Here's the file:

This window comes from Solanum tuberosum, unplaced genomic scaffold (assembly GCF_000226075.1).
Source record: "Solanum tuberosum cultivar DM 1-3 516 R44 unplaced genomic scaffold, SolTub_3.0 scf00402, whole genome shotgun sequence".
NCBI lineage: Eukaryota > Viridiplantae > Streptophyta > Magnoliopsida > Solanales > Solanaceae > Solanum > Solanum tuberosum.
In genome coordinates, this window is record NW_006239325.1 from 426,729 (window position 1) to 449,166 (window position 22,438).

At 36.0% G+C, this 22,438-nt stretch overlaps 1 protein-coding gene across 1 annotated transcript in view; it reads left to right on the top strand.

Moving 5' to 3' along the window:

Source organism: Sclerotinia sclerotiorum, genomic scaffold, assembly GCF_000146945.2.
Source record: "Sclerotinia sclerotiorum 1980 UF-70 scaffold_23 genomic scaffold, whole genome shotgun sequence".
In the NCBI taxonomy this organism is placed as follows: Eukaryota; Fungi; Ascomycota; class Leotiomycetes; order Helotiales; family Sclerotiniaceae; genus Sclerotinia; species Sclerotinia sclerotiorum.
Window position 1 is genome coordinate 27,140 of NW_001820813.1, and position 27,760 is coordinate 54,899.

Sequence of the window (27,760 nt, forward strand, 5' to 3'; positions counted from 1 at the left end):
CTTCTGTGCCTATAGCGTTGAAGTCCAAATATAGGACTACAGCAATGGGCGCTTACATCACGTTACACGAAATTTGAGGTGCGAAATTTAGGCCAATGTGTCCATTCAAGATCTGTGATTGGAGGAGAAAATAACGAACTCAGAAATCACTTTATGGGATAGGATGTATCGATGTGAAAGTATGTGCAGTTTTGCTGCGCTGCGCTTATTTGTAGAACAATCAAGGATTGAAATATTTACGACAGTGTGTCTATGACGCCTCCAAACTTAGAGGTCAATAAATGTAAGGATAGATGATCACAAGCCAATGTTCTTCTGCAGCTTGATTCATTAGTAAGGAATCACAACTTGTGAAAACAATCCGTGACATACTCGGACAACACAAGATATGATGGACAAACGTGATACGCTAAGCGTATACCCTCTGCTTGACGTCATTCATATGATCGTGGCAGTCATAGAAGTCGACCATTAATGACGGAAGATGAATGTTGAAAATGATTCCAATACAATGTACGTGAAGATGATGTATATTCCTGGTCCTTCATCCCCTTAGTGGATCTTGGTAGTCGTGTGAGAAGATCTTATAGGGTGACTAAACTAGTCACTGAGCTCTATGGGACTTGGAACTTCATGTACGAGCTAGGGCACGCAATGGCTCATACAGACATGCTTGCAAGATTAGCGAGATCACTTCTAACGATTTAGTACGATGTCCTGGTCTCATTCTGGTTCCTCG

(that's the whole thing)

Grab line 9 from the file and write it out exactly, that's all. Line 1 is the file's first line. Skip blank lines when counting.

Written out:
In the NCBI taxonomy this organism is placed as follows: Eukaryota; Fungi; Ascomycota; class Leotiomycetes; order Helotiales; family Sclerotiniaceae; genus Sclerotinia; species Sclerotinia sclerotiorum.